April 8, 2020: Executive Order No. 20-18 revoked

On Wednesday, April 8, the Kansas Legislative Coordinating Council (LCC) voted to revoke Governor Kelly’s Executive Order 20-18, a temporary limit to mass gatherings of 10 or fewer people.

“This unprecedented action by the LCC to overrule a governor’s emergency response authority puts every Kansas life at risk amid a global health pandemic,” Governor Kelly said.

April 9, 2020: Governor Kelly takes Legal Action on LCC

In response, the Kelly administration announced Thursday, April 9, it has taken legal action to ensure politics do not continue to impede on the state’s ability to save Kansas lives.

“The last thing I want right now is a legal battle,” Governor Kelly said. “But Kansas lives are on the line, and I took an oath to uphold and defend the constitution. What the LCC did yesterday – in concert with the Kansas Attorney General – weakened and confused our emergency response efforts, putting every Kansan at risk. I cannot stand for that.”

According to a press release issued by Governor Kelly’s office, the Kansas Emergency Management Act empowers the Legislature with certain checks upon gubernatorial authority in the time of an emergency. However, those checks are allocated to the Kansas Legislature as a whole – not the seven-person Legislative Coordinating Council. If the Legislature seeks to amend the Kansas Emergency Management Act, it must do so by way of the constitutionally prescribed legislative process – not by issuing a mere concurrent resolution.

Under the Kansas Constitution, laws are made by passing bills through both houses of the Legislature and presenting them to the Governor for signature. The Legislature bypassed that process when it attempted, in the waning hours before adjourning, to change the Kansas Emergency Management Act through a resolution.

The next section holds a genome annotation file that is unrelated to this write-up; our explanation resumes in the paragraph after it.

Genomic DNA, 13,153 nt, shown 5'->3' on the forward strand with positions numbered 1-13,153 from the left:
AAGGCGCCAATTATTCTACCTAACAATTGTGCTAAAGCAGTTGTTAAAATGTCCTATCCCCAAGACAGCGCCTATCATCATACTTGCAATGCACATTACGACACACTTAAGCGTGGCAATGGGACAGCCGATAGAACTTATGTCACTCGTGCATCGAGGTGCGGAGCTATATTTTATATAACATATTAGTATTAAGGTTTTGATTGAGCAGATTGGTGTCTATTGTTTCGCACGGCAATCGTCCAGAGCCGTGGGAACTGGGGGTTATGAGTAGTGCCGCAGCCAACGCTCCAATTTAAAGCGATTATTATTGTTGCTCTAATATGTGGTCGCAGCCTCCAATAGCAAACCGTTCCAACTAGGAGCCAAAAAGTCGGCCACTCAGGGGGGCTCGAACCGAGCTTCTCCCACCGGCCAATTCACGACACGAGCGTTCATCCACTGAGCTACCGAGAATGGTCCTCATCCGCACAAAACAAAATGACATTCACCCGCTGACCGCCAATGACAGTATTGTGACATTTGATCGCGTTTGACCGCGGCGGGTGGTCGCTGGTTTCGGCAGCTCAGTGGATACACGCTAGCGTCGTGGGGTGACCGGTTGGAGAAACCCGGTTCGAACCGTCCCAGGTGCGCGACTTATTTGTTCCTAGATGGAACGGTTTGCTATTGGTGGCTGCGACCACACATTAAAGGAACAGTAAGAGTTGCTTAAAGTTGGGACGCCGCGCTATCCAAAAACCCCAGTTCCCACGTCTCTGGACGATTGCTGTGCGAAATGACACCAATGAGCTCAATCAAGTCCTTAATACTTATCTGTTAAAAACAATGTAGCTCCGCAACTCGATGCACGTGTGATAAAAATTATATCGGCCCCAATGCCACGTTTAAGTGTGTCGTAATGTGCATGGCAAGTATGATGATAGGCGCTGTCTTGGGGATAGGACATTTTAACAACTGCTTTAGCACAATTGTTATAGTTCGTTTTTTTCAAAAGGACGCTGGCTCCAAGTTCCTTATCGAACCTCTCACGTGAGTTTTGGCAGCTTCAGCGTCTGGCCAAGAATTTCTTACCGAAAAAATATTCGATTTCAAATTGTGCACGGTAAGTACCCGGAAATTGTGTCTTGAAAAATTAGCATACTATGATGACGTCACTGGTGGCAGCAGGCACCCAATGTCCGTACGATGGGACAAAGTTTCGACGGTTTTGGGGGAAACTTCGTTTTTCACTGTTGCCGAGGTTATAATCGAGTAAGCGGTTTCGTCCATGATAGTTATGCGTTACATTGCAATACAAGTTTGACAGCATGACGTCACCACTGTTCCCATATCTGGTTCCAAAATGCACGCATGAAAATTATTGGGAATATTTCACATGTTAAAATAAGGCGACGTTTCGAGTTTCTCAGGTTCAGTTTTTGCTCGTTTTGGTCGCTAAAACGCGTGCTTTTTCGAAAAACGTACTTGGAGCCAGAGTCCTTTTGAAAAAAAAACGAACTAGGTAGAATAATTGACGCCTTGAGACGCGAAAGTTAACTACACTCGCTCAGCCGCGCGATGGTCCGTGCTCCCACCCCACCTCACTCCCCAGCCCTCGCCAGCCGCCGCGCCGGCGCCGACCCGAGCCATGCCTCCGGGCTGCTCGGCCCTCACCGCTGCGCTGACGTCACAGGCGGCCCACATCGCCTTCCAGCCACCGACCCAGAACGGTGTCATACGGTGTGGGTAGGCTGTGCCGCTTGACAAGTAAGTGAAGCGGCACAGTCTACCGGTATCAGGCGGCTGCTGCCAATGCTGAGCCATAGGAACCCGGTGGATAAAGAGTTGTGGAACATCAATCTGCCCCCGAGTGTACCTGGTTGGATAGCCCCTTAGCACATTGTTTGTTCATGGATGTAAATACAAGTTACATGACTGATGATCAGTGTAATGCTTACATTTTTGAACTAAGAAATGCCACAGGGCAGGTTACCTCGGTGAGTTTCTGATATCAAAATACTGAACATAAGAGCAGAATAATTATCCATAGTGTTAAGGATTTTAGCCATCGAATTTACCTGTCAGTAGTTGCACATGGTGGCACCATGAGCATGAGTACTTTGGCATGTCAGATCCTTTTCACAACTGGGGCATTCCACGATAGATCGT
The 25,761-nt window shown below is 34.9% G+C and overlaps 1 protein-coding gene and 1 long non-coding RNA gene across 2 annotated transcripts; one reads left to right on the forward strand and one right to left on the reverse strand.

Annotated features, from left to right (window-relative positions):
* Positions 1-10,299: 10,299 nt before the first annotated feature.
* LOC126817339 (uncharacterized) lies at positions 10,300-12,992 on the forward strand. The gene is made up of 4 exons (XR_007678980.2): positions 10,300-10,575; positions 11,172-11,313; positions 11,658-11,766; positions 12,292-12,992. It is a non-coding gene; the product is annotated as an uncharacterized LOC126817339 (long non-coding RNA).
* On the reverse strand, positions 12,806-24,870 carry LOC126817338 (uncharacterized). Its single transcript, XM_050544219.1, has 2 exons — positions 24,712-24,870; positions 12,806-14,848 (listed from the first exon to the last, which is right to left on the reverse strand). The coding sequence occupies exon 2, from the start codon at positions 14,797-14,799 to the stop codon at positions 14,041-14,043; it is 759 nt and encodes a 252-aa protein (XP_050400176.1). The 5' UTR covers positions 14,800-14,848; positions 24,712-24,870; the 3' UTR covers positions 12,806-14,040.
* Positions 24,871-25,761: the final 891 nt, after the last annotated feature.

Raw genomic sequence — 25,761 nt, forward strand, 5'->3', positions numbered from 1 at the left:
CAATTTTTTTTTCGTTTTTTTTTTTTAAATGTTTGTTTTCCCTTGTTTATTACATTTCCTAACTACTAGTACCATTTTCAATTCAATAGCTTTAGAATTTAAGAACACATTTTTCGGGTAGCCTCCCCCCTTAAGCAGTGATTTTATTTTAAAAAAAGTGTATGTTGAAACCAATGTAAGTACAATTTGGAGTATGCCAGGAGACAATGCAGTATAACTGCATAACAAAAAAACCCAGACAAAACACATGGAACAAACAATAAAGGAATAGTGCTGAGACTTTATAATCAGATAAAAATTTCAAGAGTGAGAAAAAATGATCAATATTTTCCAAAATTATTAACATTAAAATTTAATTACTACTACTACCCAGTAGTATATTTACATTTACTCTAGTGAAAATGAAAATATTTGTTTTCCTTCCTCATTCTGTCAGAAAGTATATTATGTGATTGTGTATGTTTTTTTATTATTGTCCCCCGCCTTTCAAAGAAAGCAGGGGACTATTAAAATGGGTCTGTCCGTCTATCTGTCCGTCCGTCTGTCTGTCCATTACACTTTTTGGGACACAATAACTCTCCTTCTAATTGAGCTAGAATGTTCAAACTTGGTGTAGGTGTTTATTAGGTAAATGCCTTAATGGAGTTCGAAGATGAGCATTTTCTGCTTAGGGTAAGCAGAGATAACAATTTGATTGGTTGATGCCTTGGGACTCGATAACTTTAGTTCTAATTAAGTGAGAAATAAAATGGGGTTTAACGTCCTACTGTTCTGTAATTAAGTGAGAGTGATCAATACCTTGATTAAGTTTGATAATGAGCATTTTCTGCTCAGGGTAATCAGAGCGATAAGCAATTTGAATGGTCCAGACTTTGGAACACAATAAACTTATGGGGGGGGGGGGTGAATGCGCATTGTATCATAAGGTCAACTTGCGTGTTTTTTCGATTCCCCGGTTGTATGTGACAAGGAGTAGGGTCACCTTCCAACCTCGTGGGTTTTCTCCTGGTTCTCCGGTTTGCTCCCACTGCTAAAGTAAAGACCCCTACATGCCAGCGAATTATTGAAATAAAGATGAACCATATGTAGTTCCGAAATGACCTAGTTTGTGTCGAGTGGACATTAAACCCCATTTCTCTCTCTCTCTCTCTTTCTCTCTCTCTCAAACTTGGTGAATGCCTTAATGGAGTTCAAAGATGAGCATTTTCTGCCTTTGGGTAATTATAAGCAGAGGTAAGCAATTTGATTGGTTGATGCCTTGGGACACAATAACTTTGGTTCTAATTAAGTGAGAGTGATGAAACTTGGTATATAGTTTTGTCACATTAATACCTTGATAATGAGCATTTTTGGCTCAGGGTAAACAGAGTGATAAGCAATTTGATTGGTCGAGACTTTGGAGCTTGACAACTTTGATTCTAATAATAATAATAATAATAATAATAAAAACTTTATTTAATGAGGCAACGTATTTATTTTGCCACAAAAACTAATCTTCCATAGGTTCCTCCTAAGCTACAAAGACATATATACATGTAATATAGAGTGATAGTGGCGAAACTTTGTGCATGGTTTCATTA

The suit was filed with the Kansas Supreme Court to provide a conclusive, swift decision.

April 9, 2020: Executive Order No. 20-19

This order extends professional and occupational licenses for the remainder of the pandemic.

Under the order, all state agencies shall extend renewal deadlines for any occupational or professional license that has expired – or will expire – during this disaster. Licenses will remain valid as long as the disaster declaration is in effect, and for 90 days after it expires.

The measure also waives any late penalties or expiration fees, and it extends deadlines for continuing education requirements.

April 9, 2020: Executive Order No. 20-20

This order temporarily allows notaries and witnesses to do their jobs remotely, through audio-video communication technology.

“Our economy is at a standstill at the moment,” Governor Kelly said. “But to the extent that we can, it’s important to find ways for Kansans to continue safely entering into contracts, filing marriage licenses, updating wills and handling other personal health care directives while still adhering to social distancing protocols.”

April 11, 2020: Kansas Supreme Court Overrules LCC Decision

On Saturday, April 11, the Kansas Supreme Court invalidated the LCC’s April 8 revocation of Governor Laura Kelly’s COVID-19 Executive Order 20-18.

After hearing arguments electronically, the Court ruled swiftly and narrowly, relying on the plain language of House Concurrent Resolution No. 5025. The Court said the revocation could not stand, because the resolution failed to give the LCC the necessary power to override the Governor’s order.

The majority opinion, written for the Court and not signed by an individual justice, said: “As ultimately acknowledged by all counsel during oral arguments today, even if we accept House Concurrent Resolution 5025 as an otherwise valid exercise of legislative authority, its plain text did not authorize the LCC to revoke Executive Order 20-18.”

“I want to thank the Supreme Court for its expedited review under difficult circumstances,” Governor Kelly said, referring to the Supreme Court meeting for the first time in the court’s history by video conference. “Our response to this unprecedented pandemic has necessitated that even our most fundamental institutions find alternative methods that preserve public health. Today’s ruling does not change my commitment to maintaining open lines of communication and collaboration with the Legislature. The only way to get through this is by working with — not against — each other in a bipartisan fashion.”

April 13, 2020: Executive Order No. 20-22

This order will extend temporary relief for motor carriers from certain rules and regulations. It is an extension of motor carrier rules and regulations put in place by Executive Order No. 20-09.

The order lifts certain weight restrictions and permitting requirements to allow needed medical supplies, food shipments and other items to move through Kansas as quickly as possible. These exceptions apply only to motor carriers actively participating in COVID-19 response effort.

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The Sabetha Herald has been serving Sabetha since 1876.